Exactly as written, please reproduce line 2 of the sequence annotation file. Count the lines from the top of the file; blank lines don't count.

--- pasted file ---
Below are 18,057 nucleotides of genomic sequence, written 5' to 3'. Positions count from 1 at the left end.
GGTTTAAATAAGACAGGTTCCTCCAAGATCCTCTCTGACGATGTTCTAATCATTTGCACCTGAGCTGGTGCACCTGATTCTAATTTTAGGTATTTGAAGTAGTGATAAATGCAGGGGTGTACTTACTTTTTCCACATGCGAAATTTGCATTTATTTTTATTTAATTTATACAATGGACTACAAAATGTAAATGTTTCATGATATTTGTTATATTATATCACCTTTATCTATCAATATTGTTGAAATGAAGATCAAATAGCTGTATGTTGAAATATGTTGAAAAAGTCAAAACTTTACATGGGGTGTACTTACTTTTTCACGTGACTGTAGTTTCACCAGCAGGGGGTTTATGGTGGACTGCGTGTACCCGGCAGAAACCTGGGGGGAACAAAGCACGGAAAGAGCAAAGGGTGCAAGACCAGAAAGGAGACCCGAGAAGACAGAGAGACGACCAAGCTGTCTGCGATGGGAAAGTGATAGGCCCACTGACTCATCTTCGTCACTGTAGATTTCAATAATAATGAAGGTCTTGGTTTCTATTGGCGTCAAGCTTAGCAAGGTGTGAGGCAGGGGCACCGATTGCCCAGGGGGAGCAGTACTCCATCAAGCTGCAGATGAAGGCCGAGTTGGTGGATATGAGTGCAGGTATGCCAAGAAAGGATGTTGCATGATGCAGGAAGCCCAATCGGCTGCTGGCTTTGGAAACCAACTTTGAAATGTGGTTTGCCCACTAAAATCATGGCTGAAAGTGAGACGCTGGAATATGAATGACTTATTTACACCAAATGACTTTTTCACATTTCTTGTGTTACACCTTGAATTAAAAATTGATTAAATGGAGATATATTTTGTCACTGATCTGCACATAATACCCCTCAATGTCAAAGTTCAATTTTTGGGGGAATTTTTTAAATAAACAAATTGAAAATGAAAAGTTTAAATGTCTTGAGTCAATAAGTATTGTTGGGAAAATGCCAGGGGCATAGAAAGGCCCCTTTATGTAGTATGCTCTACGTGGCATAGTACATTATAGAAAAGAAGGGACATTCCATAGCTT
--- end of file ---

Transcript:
GGTTTAAATAAGACAGGTTCCTCCAAGATCCTCTCTGACGATGTTCTAATCATTTGCACCTGAGCTGGTGCACCTGATTCTAATTTTAGGTATTTGAAGTAGTGATAAATGCAGGGGTGTACTTACTTTTTCCACATGCGAAATTTGCATTTATTTTTATTTAATTTATACAATGGACTACAAAATGTAAATGTTTCATGATATTTGTTATATTATATCACCTTTATCTATCAATATTGTTGAAATGAAGATCAAATAGCTGTATGTTGAAATATGTTGAAAAAGTCAAAACTTTACATGGGGTGTACTTACTTTTTCACGTGACTGTAGTTTCACCAGCAGGGGGTTTATGGTGGACTGCGTGTACCCGGCAGAAACCTGGGGGGAACAAAGCACGGAAAGAGCAAAGGGTGCAAGACCAGAAAGGAGACCCGAGAAGACAGAGAGACGACCAAGCTGTCTGCGATGGGAAAGTGATAGGCCCACTGACTCATCTTCGTCACTGTAGATTTCAATAATAATGAAGGTCTTGGTTTCTATTGGCGTCAAGCTTAGCAAGGTGTGAGGCAGGGGCACCGATTGCCCAGGGGGAGCAGTACTCCATCAAGCTGCAGATGAAGGCCGAGTTGGTGGATATGAGTGCAGGTATGCCAAGAAAGGATGTTGCATGATGCAGGAAGCCCAATCGGCTGCTGGCTTTGGAAACCAACTTTGAAATGTGGTTTGCCCACTAAAATCATGGCTGAAAGTGAGACGCTGGAATATGAATGACTTATTTACACCAAATGACTTTTTCACATTTCTTGTGTTACACCTTGAATTAAAAATTGATTAAATGGAGATATATTTTGTCACTGATCTGCACATAATACCCCTCAATGTCAAAGTTCAATTTTTGGGGGAATTTTTTAAATAAACAAATTGAAAATGAAAAGTTTAAATGTCTTGAGTCAATAAGTATTGTTGGGAAAATGCCAGGGGCATAGAAAGGCCCCTTTATGTAGTATGCTCTACGTGGCATAGTACATTATAGAAAAGAAGGGACATTCCATAGCTT